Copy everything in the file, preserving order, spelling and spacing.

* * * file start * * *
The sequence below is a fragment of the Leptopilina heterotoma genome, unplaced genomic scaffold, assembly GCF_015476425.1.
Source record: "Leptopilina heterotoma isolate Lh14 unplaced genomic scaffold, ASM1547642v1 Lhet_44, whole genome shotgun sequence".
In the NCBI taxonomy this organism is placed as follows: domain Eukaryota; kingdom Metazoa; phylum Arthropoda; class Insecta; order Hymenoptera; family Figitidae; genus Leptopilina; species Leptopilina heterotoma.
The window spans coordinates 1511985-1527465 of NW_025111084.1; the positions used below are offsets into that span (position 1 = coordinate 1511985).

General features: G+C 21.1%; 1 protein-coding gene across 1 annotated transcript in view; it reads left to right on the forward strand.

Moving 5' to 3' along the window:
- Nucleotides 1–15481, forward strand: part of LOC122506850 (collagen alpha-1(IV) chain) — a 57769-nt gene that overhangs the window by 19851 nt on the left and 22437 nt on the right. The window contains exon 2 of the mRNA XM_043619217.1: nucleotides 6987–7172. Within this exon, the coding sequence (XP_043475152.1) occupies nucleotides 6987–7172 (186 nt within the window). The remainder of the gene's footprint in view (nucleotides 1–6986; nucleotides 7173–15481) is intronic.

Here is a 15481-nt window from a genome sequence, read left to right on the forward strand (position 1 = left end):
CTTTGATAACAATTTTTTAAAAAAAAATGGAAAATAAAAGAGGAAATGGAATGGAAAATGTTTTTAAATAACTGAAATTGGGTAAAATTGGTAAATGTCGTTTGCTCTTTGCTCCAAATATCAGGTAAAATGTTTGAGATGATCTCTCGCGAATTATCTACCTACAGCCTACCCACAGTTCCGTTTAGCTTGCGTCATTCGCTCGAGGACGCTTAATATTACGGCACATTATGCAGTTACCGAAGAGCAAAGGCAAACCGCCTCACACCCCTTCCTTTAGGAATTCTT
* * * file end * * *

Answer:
The sequence below is a fragment of the Leptopilina heterotoma genome, unplaced genomic scaffold, assembly GCF_015476425.1.
Source record: "Leptopilina heterotoma isolate Lh14 unplaced genomic scaffold, ASM1547642v1 Lhet_44, whole genome shotgun sequence".
In the NCBI taxonomy this organism is placed as follows: domain Eukaryota; kingdom Metazoa; phylum Arthropoda; class Insecta; order Hymenoptera; family Figitidae; genus Leptopilina; species Leptopilina heterotoma.
The window spans coordinates 1511985-1527465 of NW_025111084.1; the positions used below are offsets into that span (position 1 = coordinate 1511985).

General features: G+C 21.1%; 1 protein-coding gene across 1 annotated transcript in view; it reads left to right on the forward strand.

Moving 5' to 3' along the window:
- Nucleotides 1–15481, forward strand: part of LOC122506850 (collagen alpha-1(IV) chain) — a 57769-nt gene that overhangs the window by 19851 nt on the left and 22437 nt on the right. The window contains exon 2 of the mRNA XM_043619217.1: nucleotides 6987–7172. Within this exon, the coding sequence (XP_043475152.1) occupies nucleotides 6987–7172 (186 nt within the window). The remainder of the gene's footprint in view (nucleotides 1–6986; nucleotides 7173–15481) is intronic.

Here is a 15481-nt window from a genome sequence, read left to right on the forward strand (position 1 = left end):
CTTTGATAACAATTTTTTAAAAAAAAATGGAAAATAAAAGAGGAAATGGAATGGAAAATGTTTTTAAATAACTGAAATTGGGTAAAATTGGTAAATGTCGTTTGCTCTTTGCTCCAAATATCAGGTAAAATGTTTGAGATGATCTCTCGCGAATTATCTACCTACAGCCTACCCACAGTTCCGTTTAGCTTGCGTCATTCGCTCGAGGACGCTTAATATTACGGCACATTATGCAGTTACCGAAGAGCAAAGGCAAACCGCCTCACACCCCTTCCTTTAGGAATTCTT